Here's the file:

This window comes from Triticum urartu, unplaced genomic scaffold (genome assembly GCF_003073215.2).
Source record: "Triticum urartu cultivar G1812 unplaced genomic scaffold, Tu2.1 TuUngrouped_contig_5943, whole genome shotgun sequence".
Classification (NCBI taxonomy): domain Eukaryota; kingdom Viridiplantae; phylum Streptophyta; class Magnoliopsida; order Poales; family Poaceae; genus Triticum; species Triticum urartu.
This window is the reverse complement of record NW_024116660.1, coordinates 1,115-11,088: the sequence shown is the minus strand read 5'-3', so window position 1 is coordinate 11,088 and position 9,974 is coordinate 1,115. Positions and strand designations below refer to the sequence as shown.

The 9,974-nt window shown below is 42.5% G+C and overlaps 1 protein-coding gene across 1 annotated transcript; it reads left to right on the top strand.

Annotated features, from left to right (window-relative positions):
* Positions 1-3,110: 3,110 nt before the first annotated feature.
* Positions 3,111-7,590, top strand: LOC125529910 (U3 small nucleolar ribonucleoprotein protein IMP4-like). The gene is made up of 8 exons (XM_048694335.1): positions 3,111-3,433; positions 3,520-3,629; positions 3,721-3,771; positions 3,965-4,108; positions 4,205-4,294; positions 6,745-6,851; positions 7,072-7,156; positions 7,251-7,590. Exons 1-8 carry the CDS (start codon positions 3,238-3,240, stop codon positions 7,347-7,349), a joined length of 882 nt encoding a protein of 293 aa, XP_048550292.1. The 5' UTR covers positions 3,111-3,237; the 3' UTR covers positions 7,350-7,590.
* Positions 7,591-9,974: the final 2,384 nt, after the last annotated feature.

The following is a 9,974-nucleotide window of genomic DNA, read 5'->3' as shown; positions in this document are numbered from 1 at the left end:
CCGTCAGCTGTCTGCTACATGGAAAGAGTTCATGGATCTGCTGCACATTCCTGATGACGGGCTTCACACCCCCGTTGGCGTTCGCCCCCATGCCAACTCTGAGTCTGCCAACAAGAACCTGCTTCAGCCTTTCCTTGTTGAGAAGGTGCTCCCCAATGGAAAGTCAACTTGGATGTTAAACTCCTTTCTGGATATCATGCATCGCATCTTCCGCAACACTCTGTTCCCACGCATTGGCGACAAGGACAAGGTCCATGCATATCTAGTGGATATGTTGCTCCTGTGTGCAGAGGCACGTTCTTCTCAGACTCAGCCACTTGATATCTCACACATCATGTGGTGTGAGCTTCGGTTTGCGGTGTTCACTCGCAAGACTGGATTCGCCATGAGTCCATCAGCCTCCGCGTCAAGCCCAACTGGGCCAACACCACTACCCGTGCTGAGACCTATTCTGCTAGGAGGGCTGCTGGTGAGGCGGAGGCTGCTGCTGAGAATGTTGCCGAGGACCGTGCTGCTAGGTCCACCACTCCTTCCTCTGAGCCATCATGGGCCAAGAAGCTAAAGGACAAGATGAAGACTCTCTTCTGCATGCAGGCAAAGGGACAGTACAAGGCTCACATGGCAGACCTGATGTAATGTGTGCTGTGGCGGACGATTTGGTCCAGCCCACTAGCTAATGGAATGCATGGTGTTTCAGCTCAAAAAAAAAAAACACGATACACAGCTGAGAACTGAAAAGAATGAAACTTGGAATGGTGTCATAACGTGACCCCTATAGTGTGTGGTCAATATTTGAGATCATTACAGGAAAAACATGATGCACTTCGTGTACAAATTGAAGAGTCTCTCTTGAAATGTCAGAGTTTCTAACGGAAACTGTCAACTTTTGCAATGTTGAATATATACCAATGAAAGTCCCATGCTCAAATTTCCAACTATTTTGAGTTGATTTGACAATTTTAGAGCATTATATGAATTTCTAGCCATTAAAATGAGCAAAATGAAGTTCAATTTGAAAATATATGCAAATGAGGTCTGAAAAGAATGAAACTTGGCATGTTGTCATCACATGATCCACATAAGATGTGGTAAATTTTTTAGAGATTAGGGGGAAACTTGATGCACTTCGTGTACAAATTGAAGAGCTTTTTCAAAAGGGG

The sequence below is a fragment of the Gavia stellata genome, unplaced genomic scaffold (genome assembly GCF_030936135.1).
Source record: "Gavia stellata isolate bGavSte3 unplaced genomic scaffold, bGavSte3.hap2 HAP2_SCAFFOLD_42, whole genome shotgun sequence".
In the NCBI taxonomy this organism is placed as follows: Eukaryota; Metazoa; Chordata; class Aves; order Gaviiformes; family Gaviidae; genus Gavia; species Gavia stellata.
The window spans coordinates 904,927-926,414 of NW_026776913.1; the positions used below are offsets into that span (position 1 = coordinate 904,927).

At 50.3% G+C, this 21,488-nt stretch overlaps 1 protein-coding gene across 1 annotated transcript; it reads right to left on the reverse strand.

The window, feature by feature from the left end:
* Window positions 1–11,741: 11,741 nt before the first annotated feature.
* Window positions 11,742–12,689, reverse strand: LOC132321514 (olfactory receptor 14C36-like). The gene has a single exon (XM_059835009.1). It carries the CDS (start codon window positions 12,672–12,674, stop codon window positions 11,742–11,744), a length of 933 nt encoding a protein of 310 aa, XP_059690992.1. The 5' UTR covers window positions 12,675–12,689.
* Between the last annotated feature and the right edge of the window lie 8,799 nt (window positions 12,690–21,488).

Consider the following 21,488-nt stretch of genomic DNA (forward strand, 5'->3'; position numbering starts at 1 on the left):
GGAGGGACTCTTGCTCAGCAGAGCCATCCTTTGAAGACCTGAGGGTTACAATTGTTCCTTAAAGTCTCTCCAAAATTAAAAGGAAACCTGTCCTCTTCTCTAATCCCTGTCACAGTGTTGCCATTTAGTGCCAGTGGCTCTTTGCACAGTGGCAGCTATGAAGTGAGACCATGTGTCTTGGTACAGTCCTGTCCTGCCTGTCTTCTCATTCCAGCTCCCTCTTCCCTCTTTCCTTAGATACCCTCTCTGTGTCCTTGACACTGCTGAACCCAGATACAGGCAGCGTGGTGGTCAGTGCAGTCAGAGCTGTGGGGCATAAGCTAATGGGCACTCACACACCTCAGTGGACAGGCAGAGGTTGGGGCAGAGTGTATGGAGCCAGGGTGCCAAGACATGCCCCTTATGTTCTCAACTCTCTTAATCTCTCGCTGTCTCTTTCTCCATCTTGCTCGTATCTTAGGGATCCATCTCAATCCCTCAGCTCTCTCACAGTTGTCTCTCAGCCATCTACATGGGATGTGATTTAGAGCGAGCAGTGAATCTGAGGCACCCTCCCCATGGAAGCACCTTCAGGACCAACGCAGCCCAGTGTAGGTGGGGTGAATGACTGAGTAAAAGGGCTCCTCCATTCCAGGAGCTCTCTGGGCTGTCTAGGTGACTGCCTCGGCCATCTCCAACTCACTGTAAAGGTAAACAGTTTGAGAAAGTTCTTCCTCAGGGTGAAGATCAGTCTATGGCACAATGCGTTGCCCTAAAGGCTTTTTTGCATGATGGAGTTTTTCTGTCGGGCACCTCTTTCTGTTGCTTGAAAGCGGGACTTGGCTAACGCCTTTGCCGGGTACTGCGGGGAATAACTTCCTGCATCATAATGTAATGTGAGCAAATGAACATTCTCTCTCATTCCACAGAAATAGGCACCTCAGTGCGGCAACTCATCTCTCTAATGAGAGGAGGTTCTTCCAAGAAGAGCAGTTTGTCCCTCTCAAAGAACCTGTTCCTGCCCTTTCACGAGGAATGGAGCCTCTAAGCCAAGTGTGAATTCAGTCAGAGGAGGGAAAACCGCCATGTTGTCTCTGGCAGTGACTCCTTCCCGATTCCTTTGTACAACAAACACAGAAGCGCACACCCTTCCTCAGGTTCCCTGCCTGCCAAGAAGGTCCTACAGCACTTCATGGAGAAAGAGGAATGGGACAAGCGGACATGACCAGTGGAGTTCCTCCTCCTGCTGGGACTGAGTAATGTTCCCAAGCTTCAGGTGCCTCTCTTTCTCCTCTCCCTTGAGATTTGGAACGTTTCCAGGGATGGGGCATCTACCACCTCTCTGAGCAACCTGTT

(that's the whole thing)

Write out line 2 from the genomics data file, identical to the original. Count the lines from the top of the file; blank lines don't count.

Source record: "Triticum urartu cultivar G1812 unplaced genomic scaffold, Tu2.1 TuUngrouped_contig_5943, whole genome shotgun sequence".